Gil Talbot

The stage was set for a dramatic return: Yale-Harvard. Primetime television. An opportunity for a statement win.

For the first time in 55 games and almost two years, guard Makai Mason ’18 took the court for the Yale men’s basketball team. While Mason showed flashes of the playmaking brilliance that dazzled fans in the 2016 NCAA Tournament, his teammates came out flat against the physically imposing Crimson on Saturday night. The Bulldogs fell to their rivals 64–49, forgoing the chance to solidify their position in third place in the Ivy League standings after a blowout victory over Dartmouth the previous night.

“It was a little bit of a disappointment because I thought that we were better than we played against Harvard,” head coach James Jones said. “That’s disappointing when you don’t play your best. You’re not going to play your best every night, but we were brilliant [against Dartmouth]. I wish we could have carried that over, but now the game is over and we have to get back to our [style of] play.”

Mason came off the bench as guard Alex Copeland’s ’19 understudy, checking in at the 14:32 mark of the first half at Lavietes Pavilion. Two possessions later, he swished a 3-pointer from downtown. In 21 minutes of action, he scored eight points on 2–6 shooting and went 2–5 from the free-throw line.

The All-Ivy First Teamer had been sidelined for the past two seasons with multiple foot injuries, and several setbacks thwarted comeback attempts earlier this season. But before a national audience on Saturday night, Mason made his long-awaited return to the spotlight.

“It was a relief,” Mason said. “It felt good to be back competing with the guys. There were some ups and downs, but it’s nice to have the first one out of the way. We’ll go from here.”

Mason, however, seemed to be the only Bulldog who could consistently attack the basket. Harvard, led by the 6-foot-9, 235-pound Chris Lewis, locked down the paint all night and cut off driving lanes. Lewis had three blocks, though his teammate Justin Bassey had the most theatrical swat of the night, soaring from behind to reject a fast break layup from Copeland.

Lewis and the Crimson consistently outmuscled the Elis for loose balls and forced 10 turnovers in an anemic first half. Following Mason’s triple at the 13:30 mark, Yale did not score again for more than 10 minutes; in that time, Harvard built a 21-point advantage.

Jones quickly improvised his game plan, calling for double-teams on Lewis despite expressing wariness about that tactic heading into the matchup. The extra defender helped slow Lewis down, but he still finished with 18 points and 10 rebounds. The loss of forward Jordan Bruner ’20 to a season-ending meniscus tear loomed large as the team struggled to stymie Lewis.

Apart from Lewis, Christian Juzang provided several timely buckets to maintain the Crimson’s lead. The 6-foot-2 guard knocked down a demoralizing 3-pointer with the first-half clock winding down to end a cold spell of nearly three minutes for the Crimson offense. He later hit another deadly jumper from distance as Yale started to mount a comeback. He finished the rivalry affair with eight assists.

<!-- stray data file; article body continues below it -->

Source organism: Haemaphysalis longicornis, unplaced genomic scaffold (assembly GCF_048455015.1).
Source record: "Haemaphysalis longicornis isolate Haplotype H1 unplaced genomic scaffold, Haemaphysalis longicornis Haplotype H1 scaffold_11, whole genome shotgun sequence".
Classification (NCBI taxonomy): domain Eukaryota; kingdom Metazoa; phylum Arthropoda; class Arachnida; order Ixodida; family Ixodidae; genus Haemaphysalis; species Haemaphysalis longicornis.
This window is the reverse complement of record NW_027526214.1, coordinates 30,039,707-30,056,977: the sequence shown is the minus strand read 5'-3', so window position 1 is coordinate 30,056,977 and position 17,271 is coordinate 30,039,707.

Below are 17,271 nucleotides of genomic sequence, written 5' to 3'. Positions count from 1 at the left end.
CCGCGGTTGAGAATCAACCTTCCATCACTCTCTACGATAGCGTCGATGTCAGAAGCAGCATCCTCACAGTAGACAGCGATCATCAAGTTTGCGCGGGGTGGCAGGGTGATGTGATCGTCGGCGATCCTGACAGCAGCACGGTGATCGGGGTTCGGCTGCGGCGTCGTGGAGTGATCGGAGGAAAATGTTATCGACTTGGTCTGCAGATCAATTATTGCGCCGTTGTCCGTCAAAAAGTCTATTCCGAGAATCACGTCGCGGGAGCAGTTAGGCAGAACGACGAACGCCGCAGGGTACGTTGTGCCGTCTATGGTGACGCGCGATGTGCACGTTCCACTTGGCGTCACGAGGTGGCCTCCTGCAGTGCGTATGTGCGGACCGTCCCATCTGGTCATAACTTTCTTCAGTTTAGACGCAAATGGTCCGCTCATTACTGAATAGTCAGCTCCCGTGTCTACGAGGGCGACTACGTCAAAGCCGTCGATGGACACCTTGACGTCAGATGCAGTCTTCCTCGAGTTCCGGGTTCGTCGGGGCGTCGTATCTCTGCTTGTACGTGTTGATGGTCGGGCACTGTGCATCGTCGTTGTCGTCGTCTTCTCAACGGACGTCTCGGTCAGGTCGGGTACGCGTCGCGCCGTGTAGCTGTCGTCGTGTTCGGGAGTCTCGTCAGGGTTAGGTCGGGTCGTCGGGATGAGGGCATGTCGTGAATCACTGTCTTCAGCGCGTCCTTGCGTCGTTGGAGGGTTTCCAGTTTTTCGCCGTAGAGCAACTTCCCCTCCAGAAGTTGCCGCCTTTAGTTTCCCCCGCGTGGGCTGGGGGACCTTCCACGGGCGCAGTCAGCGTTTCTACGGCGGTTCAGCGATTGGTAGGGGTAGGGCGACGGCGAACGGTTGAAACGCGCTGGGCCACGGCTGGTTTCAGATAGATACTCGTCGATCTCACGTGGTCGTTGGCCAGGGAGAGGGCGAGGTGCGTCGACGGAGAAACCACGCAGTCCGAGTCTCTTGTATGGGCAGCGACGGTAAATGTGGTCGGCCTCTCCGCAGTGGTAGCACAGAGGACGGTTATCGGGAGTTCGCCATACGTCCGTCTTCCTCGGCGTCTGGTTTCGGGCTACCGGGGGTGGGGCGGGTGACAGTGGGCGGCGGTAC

The Bulldogs came out rejuvenated for the second act and started to establish an offensive rhythm to chip away at their 20-point halftime deficit. They experienced their best offensive stretch of the game and pulled within nine points at the 13:04 mark. But a controversial blocking foul called on guard Trey Phills ’19 ended the run and returned the momentum to the Crimson.

The Elis’ last push of the evening came with under six minutes to go when a three from first-year guard Azar Swain ’21 brought the game within 10 points. Again, however, head coach Tommy Amaker and his team withstood Yale’s advances and held the Elis to just two points for the final 5:23 of the game to bring down the curtains on Yale.

“It was frustrating,” guard Miye Oni ’20 said. “We had several stretches where we could really have taken charge of the game. We had a couple layups go in and out. If a few of those drop and a few loose balls go our way, it’s a [different] game. We still got [their lead] down, but we just couldn’t finish it off.”

Yale didn’t have Mason on Friday night against Dartmouth, but it didn’t need him, either. Unlike Harvard, Dartmouth could not interfere with Jones’s ball-sharing offense, and the Elis assisted on 21 of their 28 buckets. Oni delivered a complete performance, notching 15 points, seven rebounds and five assists. The frontcourt of Blake Reynolds ’19 and Paul Atkinson ’21 combined for 30 points.

Dartmouth took the a 19–17 lead just before the 12-minute media timeout, but Yale finished the half on a 24–10 run and extended its lead to as much as 25 before the Big Green chipped away during extended garbage time to cut the final margin to 77–65.

“It was probably one of our best efforts of the year,” Jones said of his team’s win in Hanover. “It was beautiful the way we played on both ends. Our rotations were quick and fierce, and offensively, we moved the ball, shared it and made open shots.”

Another hectic week around the Ancient Eight allowed the Blue to maintain its spot in third. With two weekends remaining in the regular season, Yale sits just a game ahead of three teams vying for the final two spots in the Ivy League Tournament.

Won Jung | won.jung@yale.edu

Steven Rome | steven.rome@yale.edu